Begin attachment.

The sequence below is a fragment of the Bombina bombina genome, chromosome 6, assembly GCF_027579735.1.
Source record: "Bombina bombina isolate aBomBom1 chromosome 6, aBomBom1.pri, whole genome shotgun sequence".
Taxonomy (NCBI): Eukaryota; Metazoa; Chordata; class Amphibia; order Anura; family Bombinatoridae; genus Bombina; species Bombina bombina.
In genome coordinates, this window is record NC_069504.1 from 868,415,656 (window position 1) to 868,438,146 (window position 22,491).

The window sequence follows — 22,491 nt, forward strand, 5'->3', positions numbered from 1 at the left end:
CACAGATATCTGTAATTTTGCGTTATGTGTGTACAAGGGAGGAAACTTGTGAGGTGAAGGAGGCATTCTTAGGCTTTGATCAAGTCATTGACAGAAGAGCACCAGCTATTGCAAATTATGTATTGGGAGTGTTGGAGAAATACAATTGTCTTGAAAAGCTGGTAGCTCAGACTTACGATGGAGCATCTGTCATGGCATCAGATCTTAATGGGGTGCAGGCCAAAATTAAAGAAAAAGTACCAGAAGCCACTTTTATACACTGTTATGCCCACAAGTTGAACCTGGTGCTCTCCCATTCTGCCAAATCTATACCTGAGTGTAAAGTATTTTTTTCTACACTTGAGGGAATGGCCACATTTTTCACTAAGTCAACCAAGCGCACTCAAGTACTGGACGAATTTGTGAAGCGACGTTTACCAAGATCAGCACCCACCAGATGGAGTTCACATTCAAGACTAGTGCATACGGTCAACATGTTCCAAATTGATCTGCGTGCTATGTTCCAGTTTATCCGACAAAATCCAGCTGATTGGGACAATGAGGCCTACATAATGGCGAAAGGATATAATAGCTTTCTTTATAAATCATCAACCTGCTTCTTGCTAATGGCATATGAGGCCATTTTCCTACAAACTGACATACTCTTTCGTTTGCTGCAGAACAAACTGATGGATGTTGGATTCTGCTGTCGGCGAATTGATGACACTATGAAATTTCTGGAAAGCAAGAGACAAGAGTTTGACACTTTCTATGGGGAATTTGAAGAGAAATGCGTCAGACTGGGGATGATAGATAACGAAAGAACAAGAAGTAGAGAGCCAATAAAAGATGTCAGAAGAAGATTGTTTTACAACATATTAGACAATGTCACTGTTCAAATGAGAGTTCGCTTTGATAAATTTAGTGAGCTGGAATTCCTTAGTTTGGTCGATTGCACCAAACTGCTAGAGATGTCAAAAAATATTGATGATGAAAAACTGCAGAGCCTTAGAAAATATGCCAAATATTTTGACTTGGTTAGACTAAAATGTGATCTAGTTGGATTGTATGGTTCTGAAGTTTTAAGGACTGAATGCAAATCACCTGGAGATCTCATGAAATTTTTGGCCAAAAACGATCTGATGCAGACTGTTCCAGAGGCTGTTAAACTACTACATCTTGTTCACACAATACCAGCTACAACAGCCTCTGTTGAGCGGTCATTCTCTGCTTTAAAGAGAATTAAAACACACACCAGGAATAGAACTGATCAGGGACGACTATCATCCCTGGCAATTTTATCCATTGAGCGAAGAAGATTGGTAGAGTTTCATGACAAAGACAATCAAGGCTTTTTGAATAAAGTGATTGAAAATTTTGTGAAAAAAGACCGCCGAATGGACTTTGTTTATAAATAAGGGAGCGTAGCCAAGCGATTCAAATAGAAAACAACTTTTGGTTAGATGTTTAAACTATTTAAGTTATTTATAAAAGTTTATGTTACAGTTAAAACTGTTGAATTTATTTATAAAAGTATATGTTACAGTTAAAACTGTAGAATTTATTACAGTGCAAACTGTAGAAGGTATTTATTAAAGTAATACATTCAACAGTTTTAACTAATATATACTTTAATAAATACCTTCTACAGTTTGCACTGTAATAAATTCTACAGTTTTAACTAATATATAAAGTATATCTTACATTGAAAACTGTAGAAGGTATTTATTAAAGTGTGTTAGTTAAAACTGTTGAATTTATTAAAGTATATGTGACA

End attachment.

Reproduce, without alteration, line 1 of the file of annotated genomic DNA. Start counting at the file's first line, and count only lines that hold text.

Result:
The sequence below is a fragment of the Bombina bombina genome, chromosome 6, assembly GCF_027579735.1.